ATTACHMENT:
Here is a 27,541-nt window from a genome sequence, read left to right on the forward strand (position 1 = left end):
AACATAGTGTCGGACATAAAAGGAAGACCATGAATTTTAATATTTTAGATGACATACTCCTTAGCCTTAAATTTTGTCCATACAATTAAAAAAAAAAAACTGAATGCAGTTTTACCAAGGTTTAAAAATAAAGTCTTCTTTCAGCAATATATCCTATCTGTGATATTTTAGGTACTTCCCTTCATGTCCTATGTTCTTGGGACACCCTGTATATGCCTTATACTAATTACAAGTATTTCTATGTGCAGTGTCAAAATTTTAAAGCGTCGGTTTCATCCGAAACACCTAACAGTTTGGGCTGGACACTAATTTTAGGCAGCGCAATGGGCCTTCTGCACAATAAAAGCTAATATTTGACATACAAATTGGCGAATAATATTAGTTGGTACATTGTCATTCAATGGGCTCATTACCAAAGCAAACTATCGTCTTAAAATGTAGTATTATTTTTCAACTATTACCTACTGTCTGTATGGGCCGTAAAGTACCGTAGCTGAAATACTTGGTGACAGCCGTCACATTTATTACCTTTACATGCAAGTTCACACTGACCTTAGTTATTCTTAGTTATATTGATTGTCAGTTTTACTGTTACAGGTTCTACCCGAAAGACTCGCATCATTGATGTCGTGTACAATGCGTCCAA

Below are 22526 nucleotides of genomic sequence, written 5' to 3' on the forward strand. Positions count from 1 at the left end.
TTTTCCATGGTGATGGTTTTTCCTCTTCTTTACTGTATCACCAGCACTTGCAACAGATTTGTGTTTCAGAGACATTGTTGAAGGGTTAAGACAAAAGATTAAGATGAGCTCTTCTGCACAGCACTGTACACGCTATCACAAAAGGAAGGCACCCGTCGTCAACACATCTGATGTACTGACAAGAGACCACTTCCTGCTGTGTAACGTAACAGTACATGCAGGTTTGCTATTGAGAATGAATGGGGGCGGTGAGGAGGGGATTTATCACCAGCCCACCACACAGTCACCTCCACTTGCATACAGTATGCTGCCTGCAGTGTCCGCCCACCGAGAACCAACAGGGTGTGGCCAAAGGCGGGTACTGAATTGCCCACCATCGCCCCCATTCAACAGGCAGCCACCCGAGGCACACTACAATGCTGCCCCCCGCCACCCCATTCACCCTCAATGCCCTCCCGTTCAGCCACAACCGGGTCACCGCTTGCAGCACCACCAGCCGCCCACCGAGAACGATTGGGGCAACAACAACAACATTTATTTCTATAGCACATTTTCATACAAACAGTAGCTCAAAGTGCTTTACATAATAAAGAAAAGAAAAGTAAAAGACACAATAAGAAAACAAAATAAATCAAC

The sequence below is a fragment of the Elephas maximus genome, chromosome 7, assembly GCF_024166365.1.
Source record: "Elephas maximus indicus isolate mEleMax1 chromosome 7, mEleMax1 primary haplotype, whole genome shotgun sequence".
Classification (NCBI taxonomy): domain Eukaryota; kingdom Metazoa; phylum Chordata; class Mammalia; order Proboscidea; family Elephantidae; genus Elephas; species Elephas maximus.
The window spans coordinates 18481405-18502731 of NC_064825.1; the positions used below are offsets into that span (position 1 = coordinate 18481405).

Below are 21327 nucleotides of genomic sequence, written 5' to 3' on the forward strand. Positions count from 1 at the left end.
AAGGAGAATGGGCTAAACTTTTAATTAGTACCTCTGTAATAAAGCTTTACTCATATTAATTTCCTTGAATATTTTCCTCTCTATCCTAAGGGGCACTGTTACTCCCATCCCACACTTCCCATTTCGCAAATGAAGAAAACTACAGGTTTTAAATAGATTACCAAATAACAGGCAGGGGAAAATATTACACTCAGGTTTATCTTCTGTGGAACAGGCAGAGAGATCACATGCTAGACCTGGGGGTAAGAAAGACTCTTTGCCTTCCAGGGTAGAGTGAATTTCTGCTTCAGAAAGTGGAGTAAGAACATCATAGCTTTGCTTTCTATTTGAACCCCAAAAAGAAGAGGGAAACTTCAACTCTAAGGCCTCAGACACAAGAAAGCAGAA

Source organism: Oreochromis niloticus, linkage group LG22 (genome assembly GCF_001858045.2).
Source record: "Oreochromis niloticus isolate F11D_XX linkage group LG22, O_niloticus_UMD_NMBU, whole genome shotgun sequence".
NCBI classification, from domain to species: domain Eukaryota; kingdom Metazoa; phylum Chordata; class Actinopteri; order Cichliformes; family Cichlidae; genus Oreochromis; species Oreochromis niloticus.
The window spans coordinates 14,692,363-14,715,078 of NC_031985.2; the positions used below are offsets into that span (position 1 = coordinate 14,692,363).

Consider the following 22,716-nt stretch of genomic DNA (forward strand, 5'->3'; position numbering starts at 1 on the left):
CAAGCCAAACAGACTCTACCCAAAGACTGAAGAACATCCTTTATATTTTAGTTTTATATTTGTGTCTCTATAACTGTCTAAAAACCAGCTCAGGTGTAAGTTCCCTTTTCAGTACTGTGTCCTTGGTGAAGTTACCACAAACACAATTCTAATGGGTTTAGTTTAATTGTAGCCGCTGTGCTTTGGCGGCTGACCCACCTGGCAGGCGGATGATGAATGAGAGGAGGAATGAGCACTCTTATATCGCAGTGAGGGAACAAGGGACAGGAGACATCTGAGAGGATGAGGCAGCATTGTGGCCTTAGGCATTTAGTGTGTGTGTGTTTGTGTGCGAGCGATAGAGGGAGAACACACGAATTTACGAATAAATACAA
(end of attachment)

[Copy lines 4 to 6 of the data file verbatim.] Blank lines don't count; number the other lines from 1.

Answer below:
TTTTCCATGGTGATGGTTTTTCCTCTTCTTTACTGTATCACCAGCACTTGCAACAGATTTGTGTTTCAGAGACATTGTTGAAGGGTTAAGACAAAAGATTAAGATGAGCTCTTCTGCACAGCACTGTACACGCTATCACAAAAGGAAGGCACCCGTCGTCAACACATCTGATGTACTGACAAGAGACCACTTCCTGCTGTGTAACGTAACAGTACATGCAGGTTTGCTATTGAGAATGAATGGGGGCGGTGAGGAGGGGATTTATCACCAGCCCACCACACAGTCACCTCCACTTGCATACAGTATGCTGCCTGCAGTGTCCGCCCACCGAGAACCAACAGGGTGTGGCCAAAGGCGGGTACTGAATTGCCCACCATCGCCCCCATTCAACAGGCAGCCACCCGAGGCACACTACAATGCTGCCCCCCGCCACCCCATTCACCCTCAATGCCCTCCCGTTCAGCCACAACCGGGTCACCGCTTGCAGCACCACCAGCCGCCCACCGAGAACGATTGGGGCAACAACAACAACATTTATTTCTATAGCACATTTTCATACAAACAGTAGCTCAAAGTGCTTTACATAATAAAGAAAAGAAAAGTAAAAGACACAATAAGAAAACAAAATAAATCAAC

The sequence below is a fragment of the Elephas maximus genome, chromosome 7, assembly GCF_024166365.1.
Source record: "Elephas maximus indicus isolate mEleMax1 chromosome 7, mEleMax1 primary haplotype, whole genome shotgun sequence".